The Battle for North Africa: El Alamein and the Turning Point for World War II

The Battle for North Africa: El Alamein and the Turning Point for World War II

The Battle for North Africa: El Alamein and the Turning Point for World War II

The Battle for North Africa: El Alamein and the Turning Point for World War II

Synopsis

In the early years of World War II, Germany shocked the world with a devastating blitzkrieg, rapidly conquered most of Europe, and pushed into North Africa. As the Allies scrambled to counter the Axis armies, the British Eighth Army confronted the experienced Afrika Corps, led by German field marshal Erwin Rommel, in three battles at El Alamein. In the first battle, the Eighth Army narrowly halted the advance of the Germans during the summer of 1942. However, the stalemate left Nazi troops within striking distance of the Suez Canal, which would provide a critical tactical advantage to the controlling force. War historian Glyn Harper dives into the story, vividly narrating the events, strategies, and personalities surrounding the battles and paying particular attention to the Second Battle of El Alamein, a crucial turning point in the war that would be described by Winston Churchill as "the end of the beginning." Moving beyond a simple narrative of the conflict, The Battle for North Africa tackles critical themes, such as the problems of coalition warfare, the use of military intelligence, the role of celebrity generals, and the importance of an all-arms approach to modern warfare.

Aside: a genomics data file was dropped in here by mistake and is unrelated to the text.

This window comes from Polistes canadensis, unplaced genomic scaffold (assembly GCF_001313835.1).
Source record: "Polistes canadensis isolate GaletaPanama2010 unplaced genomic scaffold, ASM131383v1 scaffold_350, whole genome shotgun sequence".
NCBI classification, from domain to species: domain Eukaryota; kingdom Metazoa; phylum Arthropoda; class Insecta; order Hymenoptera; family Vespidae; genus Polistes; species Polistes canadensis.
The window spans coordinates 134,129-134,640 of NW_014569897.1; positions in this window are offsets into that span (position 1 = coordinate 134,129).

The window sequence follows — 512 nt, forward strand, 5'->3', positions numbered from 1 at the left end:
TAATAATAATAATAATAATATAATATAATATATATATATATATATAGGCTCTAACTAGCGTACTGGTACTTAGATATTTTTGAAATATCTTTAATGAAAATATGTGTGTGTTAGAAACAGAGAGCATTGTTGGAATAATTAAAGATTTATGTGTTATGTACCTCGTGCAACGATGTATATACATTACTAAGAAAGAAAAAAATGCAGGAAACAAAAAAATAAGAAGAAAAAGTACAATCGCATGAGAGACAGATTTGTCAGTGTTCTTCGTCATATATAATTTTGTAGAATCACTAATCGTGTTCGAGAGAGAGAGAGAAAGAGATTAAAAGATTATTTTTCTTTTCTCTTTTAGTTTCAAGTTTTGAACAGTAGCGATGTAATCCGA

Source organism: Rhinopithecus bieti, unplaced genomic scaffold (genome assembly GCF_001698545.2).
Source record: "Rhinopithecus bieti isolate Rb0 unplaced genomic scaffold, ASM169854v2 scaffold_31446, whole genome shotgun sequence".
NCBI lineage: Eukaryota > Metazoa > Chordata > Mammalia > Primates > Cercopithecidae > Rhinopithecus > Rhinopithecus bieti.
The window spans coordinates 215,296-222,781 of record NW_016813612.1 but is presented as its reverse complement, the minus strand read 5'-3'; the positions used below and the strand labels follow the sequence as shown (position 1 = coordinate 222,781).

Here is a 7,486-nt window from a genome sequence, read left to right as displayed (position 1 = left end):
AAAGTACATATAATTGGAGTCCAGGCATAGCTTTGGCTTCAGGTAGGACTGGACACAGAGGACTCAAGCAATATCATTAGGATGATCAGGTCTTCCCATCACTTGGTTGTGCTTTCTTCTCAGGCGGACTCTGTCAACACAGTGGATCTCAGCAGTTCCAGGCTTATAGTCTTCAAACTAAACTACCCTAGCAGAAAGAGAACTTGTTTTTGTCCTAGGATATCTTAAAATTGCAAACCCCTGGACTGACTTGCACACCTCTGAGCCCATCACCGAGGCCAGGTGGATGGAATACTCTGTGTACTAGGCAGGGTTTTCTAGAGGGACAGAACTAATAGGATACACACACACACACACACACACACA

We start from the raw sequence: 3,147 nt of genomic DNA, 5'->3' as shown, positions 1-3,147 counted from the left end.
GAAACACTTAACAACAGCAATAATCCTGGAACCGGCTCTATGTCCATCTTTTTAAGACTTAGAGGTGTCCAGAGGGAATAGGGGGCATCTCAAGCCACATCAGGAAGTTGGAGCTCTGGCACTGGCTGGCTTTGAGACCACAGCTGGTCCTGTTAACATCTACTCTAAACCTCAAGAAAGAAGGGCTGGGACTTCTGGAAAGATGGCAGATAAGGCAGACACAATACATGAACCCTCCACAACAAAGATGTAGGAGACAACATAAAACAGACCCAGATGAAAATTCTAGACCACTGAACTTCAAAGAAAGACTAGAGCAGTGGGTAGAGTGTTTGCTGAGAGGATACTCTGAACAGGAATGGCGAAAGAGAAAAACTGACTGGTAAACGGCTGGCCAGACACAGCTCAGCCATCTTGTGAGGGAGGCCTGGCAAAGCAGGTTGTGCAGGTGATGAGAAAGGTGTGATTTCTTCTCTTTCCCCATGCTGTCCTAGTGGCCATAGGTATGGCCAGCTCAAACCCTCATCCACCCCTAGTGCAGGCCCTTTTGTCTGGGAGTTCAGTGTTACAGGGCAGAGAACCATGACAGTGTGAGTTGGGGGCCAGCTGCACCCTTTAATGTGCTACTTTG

Excerpt

On the evening of October 23, 1942, Lieutenant General Bernard Montgomery settled in for a good night’s sleep. Montgomery later claimed that he retired to his caravan early as was his habit, read a few pages from a novel “and some time after nine o’clock he went to sleep.” If this was true, it was a remarkable display of calm, steely resolve and composure given what was at stake. Earlier Montgomery had written a Personal Message to be read to the men of his Eighth Army that morning. Part of his Message read:

When I assumed command of the Eighth Army I said that the mandate was to
destroy rommel and his Army, and that it would be done as soon as we were
ready.

We are ready now.

The battle which is now about to begin will be one of the decisive battles of his
tory. It will be the turning point of the war. the eyes of the whole world will be
on us, watching anxiously which way the battle will swing.

Montgomery was in no doubt that the battle would swing his way. It was part of the reason he claimed to sleep so soundly that night. Earlier he had dined with Lieutenant General Sir Oliver Leese, his 30 Corps commander. On learning that Leese intended to watch the opening barrage timed for 9:40 p.m. that evening, Montgomery counseled against it. Leese recalled what Montgomery said to him:

My job, he said, was to go to bed early so as to appear fresh in the morning and
be able by my appearance to give confidence to the troops. I had then to be on
top of my form so as to accept the inevitable shocks of battle; and be able to plan
quickly and soundly the next night’s attacks. He could not have been more right.

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